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Venezuela again defeated the US this week in the final game of the second round of the World Baseball Classic. The US made several errors and had some injured players as well. Though the Venezuelans seem to be holding up better, both teams advanced to the finals.

During the rainy game, Venezuela pulled ahead early on, scoring six runs in the second inning.  Despite being delayed 70 minutes and playing in less than favorable conditions, la patria querida emerged victorious once again!

Keep watching for the final round, which begins on Saturday, March 21st.

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Debuting soon is a new documentary about Colonia Tovar, the German settlement that lies just 60 kilometers outside of Caracas, but is culturally much further removed. The community, a small but well-touristed village of perhaps 6,000 people, was founded in 1840 by the intrepid Italian geographer Agostino Codazzi.

Colonia Tovar provides the setting for “María y el nuevo mundo” (Maria and the New World), the first full-length film from Venezuelan director George Walker Torres. It tells the story of a middle-aged woman who struggles to survive on a garbage dump and dreams of being reunited with her daughter. A parallel is drawn between her search to create a better life and that of the initial founders of the town.

The documentary is promoted by Venezuela’s National Film Board, or Centro Nacional Autónomo de Cinematografía (CNAC). Read more in Spanish. Check back here to watch the trailer once it’s available.

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Intercultural education will soon become a reality in Venezuela, if Professor Angela Diaz has anything to do with it.

She spoke at at a public event today in Washington sponsored by TransAfrica Forum. Diaz has been making her way around the U.S. capital,  speaking at Howard University and meeting Members of Congress to discuss the Afro-Venezuelan experience.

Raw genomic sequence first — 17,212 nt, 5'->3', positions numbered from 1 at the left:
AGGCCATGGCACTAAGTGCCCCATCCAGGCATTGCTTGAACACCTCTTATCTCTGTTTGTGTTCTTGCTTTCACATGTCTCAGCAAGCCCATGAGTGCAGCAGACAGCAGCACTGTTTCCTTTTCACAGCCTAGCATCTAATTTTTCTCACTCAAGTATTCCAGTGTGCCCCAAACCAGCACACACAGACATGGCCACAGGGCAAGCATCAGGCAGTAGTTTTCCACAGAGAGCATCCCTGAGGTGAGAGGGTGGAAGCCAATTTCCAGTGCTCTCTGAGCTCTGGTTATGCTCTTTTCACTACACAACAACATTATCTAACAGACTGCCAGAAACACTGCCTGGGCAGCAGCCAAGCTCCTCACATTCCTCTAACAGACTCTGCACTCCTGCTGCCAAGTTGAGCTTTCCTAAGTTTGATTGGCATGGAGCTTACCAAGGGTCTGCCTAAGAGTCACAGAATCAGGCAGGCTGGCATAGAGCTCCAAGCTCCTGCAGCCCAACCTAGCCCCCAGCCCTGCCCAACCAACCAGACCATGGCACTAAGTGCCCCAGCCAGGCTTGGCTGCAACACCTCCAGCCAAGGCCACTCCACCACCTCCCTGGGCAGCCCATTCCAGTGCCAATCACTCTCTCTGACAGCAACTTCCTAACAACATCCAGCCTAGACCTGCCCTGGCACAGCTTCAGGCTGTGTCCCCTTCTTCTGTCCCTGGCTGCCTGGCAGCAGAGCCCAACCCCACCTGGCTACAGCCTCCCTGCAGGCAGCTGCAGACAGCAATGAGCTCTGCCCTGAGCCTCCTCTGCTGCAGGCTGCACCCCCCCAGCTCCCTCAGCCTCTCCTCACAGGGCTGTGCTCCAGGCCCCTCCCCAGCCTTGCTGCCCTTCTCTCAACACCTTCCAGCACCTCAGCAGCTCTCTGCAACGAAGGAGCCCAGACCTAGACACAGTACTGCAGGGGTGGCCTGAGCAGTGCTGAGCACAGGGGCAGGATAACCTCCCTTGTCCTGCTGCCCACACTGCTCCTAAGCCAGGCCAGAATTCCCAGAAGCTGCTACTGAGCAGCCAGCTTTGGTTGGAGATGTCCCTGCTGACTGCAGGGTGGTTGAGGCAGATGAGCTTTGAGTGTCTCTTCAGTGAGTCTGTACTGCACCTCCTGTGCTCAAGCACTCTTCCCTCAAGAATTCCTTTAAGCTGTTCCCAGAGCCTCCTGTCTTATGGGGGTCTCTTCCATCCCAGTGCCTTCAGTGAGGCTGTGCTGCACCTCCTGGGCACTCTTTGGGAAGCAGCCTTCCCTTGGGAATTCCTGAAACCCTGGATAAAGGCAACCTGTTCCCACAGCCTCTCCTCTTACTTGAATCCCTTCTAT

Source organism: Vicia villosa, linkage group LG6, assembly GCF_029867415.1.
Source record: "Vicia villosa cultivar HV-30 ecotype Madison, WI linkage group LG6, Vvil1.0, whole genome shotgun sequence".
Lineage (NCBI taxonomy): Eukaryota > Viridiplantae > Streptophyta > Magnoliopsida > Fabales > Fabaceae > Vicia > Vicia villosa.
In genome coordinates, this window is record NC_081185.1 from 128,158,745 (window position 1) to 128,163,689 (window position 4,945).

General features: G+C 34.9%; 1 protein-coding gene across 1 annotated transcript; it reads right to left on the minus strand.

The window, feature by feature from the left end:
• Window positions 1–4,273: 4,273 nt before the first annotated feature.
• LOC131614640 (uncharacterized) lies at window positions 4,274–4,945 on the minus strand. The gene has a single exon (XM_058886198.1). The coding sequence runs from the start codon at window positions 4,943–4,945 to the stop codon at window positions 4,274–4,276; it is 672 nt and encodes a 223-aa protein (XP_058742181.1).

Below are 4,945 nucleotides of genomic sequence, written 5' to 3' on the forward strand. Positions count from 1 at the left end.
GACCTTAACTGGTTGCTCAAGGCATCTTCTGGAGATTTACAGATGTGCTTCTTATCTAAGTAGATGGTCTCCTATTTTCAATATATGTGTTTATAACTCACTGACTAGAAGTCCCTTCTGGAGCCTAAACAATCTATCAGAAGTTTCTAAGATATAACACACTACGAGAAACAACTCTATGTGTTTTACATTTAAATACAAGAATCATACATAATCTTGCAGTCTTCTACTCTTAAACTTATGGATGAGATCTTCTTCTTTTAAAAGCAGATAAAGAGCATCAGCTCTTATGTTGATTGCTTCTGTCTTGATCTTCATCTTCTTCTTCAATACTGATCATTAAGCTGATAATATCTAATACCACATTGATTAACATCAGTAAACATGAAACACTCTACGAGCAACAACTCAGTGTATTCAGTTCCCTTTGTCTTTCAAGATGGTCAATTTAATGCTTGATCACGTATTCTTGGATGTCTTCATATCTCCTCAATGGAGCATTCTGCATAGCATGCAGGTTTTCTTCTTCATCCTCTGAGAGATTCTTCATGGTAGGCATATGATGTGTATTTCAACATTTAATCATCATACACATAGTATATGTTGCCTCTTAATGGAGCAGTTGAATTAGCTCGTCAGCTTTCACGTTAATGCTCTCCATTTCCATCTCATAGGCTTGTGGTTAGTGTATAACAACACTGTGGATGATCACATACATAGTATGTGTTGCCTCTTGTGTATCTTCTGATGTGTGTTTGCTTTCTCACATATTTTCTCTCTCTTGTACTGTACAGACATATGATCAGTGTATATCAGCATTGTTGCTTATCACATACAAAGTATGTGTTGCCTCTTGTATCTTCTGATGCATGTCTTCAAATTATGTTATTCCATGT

Diaz is a member of the Network of Afro-Venezuelan Organizations (La Red de Organizaciones Afrovenezolanas), has worked tirelessly over the past decade to help create a more inclusive education system. Like the U.S., Afro-descendants and Indigenous peoples in Venezuela have been too often distorted or omitted from public school curricula. Due to the work of people like Diaz, Venezuelan students will learn about all the ethnic groups that built the South American continent.

The new inclusive curriculum has been implemented in 17 states so far. Part of the process involves inviting community elders into the schools to teach.  In one school, grandparents taught students how to make a fish recipe, which is stuffed in a plantain leaf. Fish is a vital resource for residents along the Caribbean coast, many of whom identify as Afro-Venezuelan. Along with the recipe, the children learned about history, culture, art, and the environment. Sharing ancestral knowledge is the key to transmitting what has been left out of the history books.

Diaz emphasized that students are inspired when they can see themselves and their communities represented in their lessons. See more of Professor Diaz’s work with Fundación Curduvare.

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This year’s World Baseball Classic has been very exciting. Venezuela was back on top of its game yesterday, defeating the U.S. 5-3 to win pool C after losing to the U.S. 15-6 in a previous game. Their roster includes MLB stars like Bobby Abreu, Endy Chavez, and Francisco Rodriguez.

Venezuela moves on Saturday to play the Netherlands, which has been a proven to be a wild card this season, twice defeating the powerhouse Dominican team.

Keep watching, and keep your fingers crossed for the patria querida!